Economic evaluation of rotavirus vaccination in children of Bhutan.
Pempa None., Luz ACG., Luangasanatip N., Kingkaew P., Adhikari D., Isaranuwatchai W., Choiphel D., Pecenka C., Debellut F.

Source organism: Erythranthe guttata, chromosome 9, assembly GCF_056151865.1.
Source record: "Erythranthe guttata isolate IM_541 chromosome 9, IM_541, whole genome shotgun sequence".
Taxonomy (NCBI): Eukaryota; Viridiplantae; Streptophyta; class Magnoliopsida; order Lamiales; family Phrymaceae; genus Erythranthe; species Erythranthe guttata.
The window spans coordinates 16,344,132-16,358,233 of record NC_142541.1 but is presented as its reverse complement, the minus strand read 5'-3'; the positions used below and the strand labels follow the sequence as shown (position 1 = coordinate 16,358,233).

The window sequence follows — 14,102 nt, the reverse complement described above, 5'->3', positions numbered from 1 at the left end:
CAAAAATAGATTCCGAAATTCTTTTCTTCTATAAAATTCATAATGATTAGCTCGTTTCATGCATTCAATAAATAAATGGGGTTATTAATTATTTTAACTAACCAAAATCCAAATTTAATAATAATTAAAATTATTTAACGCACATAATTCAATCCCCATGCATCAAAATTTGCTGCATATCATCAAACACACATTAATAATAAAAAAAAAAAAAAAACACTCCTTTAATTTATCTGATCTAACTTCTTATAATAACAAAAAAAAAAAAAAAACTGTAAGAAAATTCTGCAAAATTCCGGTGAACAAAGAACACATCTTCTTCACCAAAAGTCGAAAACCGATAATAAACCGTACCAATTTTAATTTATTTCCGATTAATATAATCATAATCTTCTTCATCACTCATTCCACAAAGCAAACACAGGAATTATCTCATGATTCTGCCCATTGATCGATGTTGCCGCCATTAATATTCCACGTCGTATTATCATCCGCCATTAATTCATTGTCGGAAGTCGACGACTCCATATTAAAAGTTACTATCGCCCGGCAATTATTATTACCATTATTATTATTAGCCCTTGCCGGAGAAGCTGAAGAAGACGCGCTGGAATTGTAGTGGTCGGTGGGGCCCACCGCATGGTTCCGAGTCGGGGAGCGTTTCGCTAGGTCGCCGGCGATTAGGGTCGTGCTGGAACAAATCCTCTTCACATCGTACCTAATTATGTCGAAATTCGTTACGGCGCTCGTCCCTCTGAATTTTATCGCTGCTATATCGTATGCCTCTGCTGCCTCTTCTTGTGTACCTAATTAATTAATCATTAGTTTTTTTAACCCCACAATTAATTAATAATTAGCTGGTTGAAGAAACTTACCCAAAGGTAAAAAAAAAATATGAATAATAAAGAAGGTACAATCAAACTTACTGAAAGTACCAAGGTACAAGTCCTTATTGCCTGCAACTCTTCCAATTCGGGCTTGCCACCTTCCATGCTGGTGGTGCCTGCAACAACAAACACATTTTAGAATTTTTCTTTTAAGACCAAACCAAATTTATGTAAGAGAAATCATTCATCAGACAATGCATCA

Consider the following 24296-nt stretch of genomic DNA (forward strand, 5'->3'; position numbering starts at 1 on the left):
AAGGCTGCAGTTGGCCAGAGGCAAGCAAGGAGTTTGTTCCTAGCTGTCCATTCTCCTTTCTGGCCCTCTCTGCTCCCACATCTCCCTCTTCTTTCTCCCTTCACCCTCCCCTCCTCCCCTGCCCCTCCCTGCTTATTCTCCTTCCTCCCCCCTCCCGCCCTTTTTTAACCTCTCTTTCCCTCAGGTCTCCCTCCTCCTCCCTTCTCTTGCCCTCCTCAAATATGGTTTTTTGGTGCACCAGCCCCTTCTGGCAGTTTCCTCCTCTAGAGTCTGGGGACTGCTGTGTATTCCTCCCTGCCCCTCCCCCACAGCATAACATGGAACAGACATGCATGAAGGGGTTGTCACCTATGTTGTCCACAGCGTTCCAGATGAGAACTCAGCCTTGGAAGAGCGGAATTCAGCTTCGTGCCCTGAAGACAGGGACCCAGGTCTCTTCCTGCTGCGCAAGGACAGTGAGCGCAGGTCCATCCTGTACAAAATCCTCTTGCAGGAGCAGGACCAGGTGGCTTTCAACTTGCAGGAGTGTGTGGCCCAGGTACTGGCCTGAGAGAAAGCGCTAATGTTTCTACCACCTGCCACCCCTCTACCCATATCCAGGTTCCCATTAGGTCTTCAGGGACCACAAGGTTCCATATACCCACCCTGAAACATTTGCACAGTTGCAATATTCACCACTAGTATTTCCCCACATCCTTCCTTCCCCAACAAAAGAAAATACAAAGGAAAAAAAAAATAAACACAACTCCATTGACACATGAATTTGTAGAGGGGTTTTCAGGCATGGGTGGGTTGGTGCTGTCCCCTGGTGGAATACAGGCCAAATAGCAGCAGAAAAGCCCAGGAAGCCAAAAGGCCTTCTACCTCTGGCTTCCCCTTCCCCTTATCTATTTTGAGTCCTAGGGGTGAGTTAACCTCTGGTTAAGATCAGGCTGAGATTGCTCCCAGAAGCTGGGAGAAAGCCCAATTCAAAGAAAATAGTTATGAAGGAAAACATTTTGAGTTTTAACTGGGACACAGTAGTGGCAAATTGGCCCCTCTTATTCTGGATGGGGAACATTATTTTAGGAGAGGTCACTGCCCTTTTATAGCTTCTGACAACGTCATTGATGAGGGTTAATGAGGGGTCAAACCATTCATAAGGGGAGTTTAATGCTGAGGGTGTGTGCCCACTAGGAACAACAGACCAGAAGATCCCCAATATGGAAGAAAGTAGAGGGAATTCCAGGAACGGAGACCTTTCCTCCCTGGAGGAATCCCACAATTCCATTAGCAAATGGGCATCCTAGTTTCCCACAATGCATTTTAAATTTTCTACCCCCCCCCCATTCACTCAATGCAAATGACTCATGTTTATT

BACKGROUND:Diarrhoea remains one of the top ten causes of under-five child morbidity in Bhutan, and rotavirus is a significant cause of child diarrhoeal hospitalisations. This study sought to determine the health outcomes, cost-effectiveness, and budget and human resource implications of introducing rotavirus vaccines in the routine immunisation program to inform Bhutan's decision-making process. METHODS:We used UNIVAC model (version 1.3.41) to evaluate the cost-effectiveness of a rotavirus vaccination programme compared with no vaccination from a government perspective. We also projected the impact of rotavirus vaccination on human resources and budget. Acost-effectiveness threshold was determined to be 0.5 times the gross domestic product (GDP) per capita (equivalent to the United States dollar ($) 1,537) per Disability-Adjusted Life-Year (DALY) averted.One-way deterministic and probabilistic sensitivity analyses, and threshold analyses were performed to capture parameter uncertainties. RESULTS:In Bhutan, a rotavirus vaccination programme over 10 years (2020 to 2029) can avert between 104 and 115 DALYs, at an incremental cost ranging from $322,000 to $1,332,000. The incremental cost-effectiveness ratio (ICER) across four vaccination programmes compared to no vaccination scenario were $9,267, $11,606, $3,201, and $2,803 per DALY averted for ROTARIX, RotaTeq, ROTAVAC, and ROTASIIL, respectively. The net five-year budget impact of introducing a rotavirus vaccination programme ranged from $0.20 to $0.81 million. The rotavirus vaccination programme has a potential to reduce the workload of health care workers such as paediatricians, nurses, dieticians, and pharmacists; however, the programme would require an additional 1.93-2.88 full-time equivalent of health assistants. CONCLUSION:At the current cost-effectiveness threshold, routine rotavirus vaccination in Bhutan is unlikely to be cost-effective with any of the currently available vaccines. However, routine vaccination with ROTASIIL was under the cost-effectiveness threshold of one times the GDP per capita ($3,074). ROTASIIL and ROTAVAC would provide the best value for money in Bhutan.